Fandom and Obsession


I freely admit that I’m a nerd. For my entire life, I’ve been into Star Wars and Star Trek and am a huge aficionado of science fiction, fantasy, and horror both in print and on the screen. I love comic books, animation, and genre art. Many of the stories I’ve written and films I’ve made are speculative in nature. I am actually on staff for a comic convention. In other words, I get fandom.

That said, there is a fine line between being a fan–whether it’s of a genre, a franchise, or an artist–and being obsessed with it. Being a fan provides excitement in your life (the more I think about Star Wars: The Force Awakens, the more my adrenaline pumps through my system), but obsession is unhealthy. The single-mindedness of focusing on one particular thing or person robs you of so many other wonderful experiences in life. The classic geek rivalry through the ages is Trek vs Wars–but there’s room for the love of both, and so much more. For instance, I am also an avid camper and backpacker, and that has absolutely nothing to do with science fiction (except for that one time, but that’s a different story).

A successful author I know recently had a situation where fans were upset due to an element in the author’s books that was written differently than the fans expected. Outrage led to poor reviews. How dare this author change up a formula a bit! I picture Annie Wilkes pulling out the mallet and ordering this writer to go back and burn all the copies of that book and whip up a new one that is written the way she expects it to be done.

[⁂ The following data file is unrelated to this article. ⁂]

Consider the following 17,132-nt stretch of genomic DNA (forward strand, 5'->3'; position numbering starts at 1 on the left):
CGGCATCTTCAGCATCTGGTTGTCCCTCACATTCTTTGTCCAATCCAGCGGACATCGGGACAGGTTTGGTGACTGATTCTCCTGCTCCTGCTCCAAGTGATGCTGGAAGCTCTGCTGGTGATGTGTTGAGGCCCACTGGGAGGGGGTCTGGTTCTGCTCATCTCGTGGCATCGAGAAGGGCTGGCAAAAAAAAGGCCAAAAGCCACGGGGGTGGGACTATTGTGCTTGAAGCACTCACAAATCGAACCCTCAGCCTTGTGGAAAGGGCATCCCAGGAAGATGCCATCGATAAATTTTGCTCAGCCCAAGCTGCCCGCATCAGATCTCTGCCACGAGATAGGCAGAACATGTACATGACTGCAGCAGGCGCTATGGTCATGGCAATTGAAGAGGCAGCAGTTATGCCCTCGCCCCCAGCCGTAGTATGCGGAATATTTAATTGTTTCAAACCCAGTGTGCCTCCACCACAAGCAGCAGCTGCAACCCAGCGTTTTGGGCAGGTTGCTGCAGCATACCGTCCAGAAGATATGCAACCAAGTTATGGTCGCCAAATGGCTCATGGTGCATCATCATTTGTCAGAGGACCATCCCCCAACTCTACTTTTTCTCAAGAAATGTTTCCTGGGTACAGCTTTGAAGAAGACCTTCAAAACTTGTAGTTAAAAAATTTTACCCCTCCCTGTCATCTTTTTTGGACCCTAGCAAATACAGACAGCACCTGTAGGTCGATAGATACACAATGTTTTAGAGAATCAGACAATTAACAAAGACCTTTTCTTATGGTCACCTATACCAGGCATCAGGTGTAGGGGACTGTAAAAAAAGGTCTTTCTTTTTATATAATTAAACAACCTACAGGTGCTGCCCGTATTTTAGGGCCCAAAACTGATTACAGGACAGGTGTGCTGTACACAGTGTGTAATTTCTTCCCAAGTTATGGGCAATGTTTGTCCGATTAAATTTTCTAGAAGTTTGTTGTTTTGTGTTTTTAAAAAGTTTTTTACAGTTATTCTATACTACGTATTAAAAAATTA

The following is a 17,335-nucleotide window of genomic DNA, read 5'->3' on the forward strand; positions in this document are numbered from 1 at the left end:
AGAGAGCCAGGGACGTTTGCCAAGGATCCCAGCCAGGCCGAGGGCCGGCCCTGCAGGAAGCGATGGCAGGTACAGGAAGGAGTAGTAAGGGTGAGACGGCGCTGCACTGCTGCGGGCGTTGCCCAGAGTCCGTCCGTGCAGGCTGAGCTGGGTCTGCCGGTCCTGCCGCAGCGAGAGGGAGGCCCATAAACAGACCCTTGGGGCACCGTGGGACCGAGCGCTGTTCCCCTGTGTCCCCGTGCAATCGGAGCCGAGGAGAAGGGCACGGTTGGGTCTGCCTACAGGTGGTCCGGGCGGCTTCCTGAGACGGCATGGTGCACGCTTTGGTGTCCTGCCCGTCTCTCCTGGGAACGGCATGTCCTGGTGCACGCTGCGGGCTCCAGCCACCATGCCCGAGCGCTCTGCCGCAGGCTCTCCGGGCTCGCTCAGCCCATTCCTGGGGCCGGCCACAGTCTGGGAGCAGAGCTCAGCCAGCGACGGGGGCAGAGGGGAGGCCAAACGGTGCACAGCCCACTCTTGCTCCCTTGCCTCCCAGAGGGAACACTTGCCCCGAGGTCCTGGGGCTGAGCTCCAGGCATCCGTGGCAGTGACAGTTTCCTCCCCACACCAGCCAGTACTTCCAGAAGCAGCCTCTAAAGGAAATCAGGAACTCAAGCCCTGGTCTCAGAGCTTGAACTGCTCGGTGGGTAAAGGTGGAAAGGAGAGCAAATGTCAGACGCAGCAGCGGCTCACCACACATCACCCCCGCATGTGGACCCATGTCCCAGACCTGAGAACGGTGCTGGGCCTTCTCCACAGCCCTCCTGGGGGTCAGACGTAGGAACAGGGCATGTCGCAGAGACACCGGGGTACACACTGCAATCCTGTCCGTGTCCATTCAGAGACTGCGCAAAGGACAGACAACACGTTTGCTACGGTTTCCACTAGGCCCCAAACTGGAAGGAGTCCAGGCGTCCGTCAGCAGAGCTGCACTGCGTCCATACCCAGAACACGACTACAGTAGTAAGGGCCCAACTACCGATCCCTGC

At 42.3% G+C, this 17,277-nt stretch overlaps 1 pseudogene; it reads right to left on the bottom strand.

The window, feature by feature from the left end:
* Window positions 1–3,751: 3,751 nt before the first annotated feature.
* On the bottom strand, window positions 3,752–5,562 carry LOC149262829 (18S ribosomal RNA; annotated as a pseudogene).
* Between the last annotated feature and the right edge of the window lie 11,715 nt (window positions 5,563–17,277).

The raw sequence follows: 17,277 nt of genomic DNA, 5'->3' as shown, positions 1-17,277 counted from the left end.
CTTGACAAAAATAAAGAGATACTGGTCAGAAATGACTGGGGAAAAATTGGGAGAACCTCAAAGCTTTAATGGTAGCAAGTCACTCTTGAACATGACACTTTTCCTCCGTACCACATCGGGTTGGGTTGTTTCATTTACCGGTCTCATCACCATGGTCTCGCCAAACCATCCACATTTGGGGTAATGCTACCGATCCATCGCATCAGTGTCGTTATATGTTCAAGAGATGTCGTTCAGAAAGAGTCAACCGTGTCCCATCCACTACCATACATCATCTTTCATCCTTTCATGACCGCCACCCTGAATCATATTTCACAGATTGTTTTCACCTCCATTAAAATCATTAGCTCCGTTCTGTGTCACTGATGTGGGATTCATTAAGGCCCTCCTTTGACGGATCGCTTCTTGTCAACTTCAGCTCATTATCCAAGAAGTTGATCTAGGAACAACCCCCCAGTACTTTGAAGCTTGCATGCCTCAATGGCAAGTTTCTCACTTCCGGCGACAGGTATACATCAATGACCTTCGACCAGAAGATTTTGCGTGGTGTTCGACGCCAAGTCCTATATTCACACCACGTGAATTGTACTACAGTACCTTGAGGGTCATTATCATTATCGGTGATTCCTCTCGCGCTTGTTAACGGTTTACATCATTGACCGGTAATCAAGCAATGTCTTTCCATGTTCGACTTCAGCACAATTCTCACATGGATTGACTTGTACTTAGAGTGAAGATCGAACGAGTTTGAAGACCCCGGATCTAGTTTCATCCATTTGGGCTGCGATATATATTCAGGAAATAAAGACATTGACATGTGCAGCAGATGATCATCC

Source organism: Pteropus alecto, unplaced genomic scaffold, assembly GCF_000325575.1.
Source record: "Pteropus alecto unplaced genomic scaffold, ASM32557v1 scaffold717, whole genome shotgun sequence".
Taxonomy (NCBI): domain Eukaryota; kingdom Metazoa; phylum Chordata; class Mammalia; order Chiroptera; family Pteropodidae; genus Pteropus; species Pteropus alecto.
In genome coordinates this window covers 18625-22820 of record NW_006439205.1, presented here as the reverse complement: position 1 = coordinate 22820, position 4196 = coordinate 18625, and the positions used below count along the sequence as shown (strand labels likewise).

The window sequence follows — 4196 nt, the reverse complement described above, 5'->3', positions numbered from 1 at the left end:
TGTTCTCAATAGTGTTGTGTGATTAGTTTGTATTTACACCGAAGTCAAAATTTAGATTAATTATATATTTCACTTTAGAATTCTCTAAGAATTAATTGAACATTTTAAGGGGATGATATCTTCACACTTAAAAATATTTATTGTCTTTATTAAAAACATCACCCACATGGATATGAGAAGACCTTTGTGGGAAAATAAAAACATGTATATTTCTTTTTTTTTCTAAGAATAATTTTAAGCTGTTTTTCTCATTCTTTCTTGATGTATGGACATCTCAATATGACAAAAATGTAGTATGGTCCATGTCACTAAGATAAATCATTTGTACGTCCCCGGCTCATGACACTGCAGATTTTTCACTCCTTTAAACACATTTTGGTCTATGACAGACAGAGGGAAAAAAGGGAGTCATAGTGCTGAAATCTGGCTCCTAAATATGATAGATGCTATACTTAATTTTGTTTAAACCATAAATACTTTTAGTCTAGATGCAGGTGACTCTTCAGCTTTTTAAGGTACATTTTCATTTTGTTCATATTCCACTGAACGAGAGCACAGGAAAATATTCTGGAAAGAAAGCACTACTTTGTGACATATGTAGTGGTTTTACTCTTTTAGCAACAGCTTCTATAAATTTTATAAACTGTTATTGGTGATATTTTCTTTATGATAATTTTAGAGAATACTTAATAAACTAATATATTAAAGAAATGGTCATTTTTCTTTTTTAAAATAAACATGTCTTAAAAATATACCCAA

We see this all the time. The Force Awakens can’t possibly have a black Stormtrooper because they’re all clones of Jango Fett–ignoring the fact that this new movie is set about 60 years after Attack of the Clones and things just might change in that time, as well as the other fact that we know nothing about the story other than what we see in the trailer. Spock and Uhura can’t possibly have a romance because that was never in the original show–which of course is the point of JJ Abram’s 2009 Star Trek, set in an alternate timeline where anything can happen.

TV shows change actors, movies get rebooted, book series introduce elements that are shocking, cosplayers change up the costumes of their favorite characters–all to the consternation of obsessed fans that demand that their favorite whatever remains exactly as they remember and love it. Alteration is an Unforgivable Curse, and the person responsible often falls prey to the modern version of a public lynching.

I too often feel my blood boil when I hear of a favorite movie of mine that gets remade, because of course how could they possibly think to touch such a singular film? The results can range from surprisingly good (Evil Dead) to so-so (Robocop) to head-shakingly bad (Poltergeist). Do these new versions detract from the originals in any way? Only if audiences know the upstarts in place of the classic version, in which case they need to be educated. The funny thing is with all three of the aforementioned films there were sequels of varying quality, so already the progenitor has been sullied.

Ultimately, anything new done to your fandom will be different from what came before–that’s kind of the point. It may not be to your liking, and that’s fine. But remember to question whether raging at the new version and its creators is healthy. You may not really be able to hobble those responsible for the desecration of what you idolize, but you will bring negativity into your life over something that’s supposed to create joy.